Naked but Unseen: Sex and Labor Conflict in San Francisco’s Adult Entertainment Theaters

Kerwin Kaye, “Naked but Unseen: Sex and Labor Conflict in San Francisco’s Adult Entertainment Theaters” Sexuality and Culture Vol 3 (1999) p.39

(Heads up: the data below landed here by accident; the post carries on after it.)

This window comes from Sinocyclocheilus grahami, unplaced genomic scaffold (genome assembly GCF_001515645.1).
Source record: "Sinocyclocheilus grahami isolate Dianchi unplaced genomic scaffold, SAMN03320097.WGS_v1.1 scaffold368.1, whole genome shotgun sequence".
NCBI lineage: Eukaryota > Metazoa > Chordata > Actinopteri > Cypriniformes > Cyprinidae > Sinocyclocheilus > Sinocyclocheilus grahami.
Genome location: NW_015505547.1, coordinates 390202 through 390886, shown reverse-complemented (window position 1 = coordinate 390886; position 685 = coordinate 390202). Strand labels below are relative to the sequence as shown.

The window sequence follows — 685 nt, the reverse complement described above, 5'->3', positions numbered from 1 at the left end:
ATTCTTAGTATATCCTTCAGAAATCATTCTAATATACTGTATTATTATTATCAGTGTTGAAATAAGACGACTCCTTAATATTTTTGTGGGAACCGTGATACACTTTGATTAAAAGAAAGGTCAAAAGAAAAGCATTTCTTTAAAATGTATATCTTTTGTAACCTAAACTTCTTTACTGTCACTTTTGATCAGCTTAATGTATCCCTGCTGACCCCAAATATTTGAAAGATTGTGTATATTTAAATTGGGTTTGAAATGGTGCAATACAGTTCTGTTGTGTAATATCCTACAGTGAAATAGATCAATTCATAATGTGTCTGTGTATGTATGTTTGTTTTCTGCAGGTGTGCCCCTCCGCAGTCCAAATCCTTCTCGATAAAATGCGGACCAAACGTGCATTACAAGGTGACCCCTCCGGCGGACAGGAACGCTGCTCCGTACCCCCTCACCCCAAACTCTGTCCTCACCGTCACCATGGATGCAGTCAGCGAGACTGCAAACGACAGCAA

San Francisco has been the site of an ongoing labor struggle in the city’s strip clubs. During the past few years, management at several clubs has dramatically altered the terms under which dancers work, imposing strict daily quotas and appropriating greater quantities of cash from the dancers for the “privilege” of working. Several clubs have simultaneously built secluded back rooms, introducing a place in the theaters where prostitution can occur. At the same time, police in San Francisco has stepped up its harassment of prostitutes working in other venues or on the streets, pushing many women directly into the clubs. Facing increasingly sexual competition, many dancers now feel compelled to either “put out” or quit the only well-paying job accessible to them. While some dancers have resisted the situation, many newly-hired workers have chosen to embrace the possibilities for larger sums of money available through prostitution. The intent of this essay is to document the nature and causes of these recent changes occurring within the industry. Conflicts between women working in the clubs is also examined to allow a more detailed characterization of the shifting working conditions.

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